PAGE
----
The day started out quietly, another sea-watch session but a rising sun and lack of cloud made for difficult viewing. Sooty Shearwater and a couple of Arctic Skuas were all the first hour offered. By the time JGS arrived I was ready to stretch me legs so we headed around to the golf course. A couple of hours later the only decent birds of the day had been seen by ADMc (flyover Yellow Wags) and I decided to head home. As we chatted at the cars a Wheatear rose up over the willows and went straight over the estate.
In the car a quick check of the phone (whilst stationary guv) showed Birdguides messages about Greenish Warblers at St. Mary's and Tynemouth. Not trying hard enough I thought. I had to meet with a bird club member who was having key issues with the club's sea-watching hide at Seaton Sluice at 14:00 so I decided to head down and give the birds at Tynemouth a go figuring the site had less cover and would probably be the less popular of the two.
After three circuits of Tynemouth looking for parking it dawned on me that it was a Bank Holiday Weekend, add to that the Great North Cycle Ride Finish Line was about 300m from the location of the Greenish and you can imagine the scene. Luckily the pier was shut which seemed to be discouraging many people from walking the 300m stretch where presumably the Greenish had been early morning.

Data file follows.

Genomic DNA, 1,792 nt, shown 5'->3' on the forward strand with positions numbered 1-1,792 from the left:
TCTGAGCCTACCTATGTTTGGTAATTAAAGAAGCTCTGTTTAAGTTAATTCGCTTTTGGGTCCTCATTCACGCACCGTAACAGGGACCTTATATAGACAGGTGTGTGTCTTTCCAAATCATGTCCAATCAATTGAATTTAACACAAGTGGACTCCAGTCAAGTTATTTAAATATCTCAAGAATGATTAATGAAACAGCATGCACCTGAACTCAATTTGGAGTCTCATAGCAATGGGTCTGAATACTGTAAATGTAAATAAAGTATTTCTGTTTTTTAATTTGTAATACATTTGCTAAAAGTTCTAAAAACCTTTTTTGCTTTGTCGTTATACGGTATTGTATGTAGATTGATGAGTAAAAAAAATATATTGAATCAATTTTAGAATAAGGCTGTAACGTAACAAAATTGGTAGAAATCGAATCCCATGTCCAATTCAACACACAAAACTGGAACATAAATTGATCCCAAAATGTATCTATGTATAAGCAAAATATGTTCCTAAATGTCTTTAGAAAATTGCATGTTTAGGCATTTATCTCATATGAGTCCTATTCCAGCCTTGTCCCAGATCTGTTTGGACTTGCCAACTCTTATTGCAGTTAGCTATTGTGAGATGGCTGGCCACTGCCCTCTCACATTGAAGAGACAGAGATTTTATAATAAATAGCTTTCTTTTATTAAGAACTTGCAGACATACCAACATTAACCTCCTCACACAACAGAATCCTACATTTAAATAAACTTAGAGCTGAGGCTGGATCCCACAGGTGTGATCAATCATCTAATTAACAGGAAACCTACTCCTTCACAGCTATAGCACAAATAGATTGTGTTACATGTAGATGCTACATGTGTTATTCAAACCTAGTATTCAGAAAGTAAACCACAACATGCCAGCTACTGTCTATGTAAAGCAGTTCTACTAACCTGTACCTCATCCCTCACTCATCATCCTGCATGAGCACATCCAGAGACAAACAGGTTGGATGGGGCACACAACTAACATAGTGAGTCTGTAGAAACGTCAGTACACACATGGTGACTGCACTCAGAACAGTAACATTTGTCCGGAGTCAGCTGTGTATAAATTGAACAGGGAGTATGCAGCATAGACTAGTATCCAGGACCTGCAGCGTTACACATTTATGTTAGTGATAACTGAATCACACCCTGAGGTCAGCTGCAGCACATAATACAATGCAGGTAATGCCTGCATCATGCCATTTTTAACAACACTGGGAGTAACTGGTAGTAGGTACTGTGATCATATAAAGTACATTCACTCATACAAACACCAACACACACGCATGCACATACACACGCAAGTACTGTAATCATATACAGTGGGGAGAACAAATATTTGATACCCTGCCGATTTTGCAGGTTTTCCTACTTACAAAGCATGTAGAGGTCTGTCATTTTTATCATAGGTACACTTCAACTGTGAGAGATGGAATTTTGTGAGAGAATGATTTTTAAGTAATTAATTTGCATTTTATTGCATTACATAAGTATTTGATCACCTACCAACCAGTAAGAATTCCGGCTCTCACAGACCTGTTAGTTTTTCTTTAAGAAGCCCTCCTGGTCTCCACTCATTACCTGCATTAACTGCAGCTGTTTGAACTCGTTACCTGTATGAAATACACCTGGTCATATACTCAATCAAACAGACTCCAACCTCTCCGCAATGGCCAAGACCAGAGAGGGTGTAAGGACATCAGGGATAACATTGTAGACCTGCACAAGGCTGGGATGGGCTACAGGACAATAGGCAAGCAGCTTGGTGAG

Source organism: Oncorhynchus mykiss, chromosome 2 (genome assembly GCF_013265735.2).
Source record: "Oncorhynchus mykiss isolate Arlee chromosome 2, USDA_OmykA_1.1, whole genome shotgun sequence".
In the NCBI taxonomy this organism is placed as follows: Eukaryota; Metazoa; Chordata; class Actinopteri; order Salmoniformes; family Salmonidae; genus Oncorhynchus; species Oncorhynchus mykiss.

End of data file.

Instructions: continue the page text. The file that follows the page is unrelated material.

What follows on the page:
However I quickly seemed to become part of the Bank Holiday entertainment. First up a flame-haired lady of a certain age who was desperate for me to help identify the red-legged birds she saw regularly whilst on a lonely-looking-out-to-sea in a single lady kind of way vigil (Redshanks). Next up Chinese/Korean tourists who needed a picture taken with Tynemouth lighthouse in the background and appeared a little bemused that I was looking for leaf warblers, maybe it got lost in translation my Mandarin is a little rusty. Finally I hadn't been leaning on the fence for long when the two healthy looking lycra-clad twenty-somethings who had been further along the grassy knoll on all fours doing leg thrusts, did their level best to attract my attention by running up and down in front of me. Eventually after I stubbornly ignored them they came over to introduce themselves. Of course they disguised their interest by making a fuss of the dog but I've been around long enough to get the hint. Still got it....
Sadly despite all the comings and goings the one thing that never came and was most likely gone was the Greenish. I hung on but activity levels (birds) were low and when the sound of the Steel Drum band began meandering down from the Priory I decided it was time to leave.
Enough time for an hour at St. Mary's as a back-up so I headed slowly north. As expected this one, found by Jack Bucknall, was more popular and there was still a few of the great unwashed wandering the willows when I pitched up. Typically though not a sniff until an hour after I left; a Willow Warbler showed well not displaying any ill feeling about its apparent inclusion on one or two lists under a different name. C'est la vie!
Key problem resolved, the couple in question even had the decency to have a Wheatear nailed down on the cliffs for me so that I was at least able to raise my bins at something.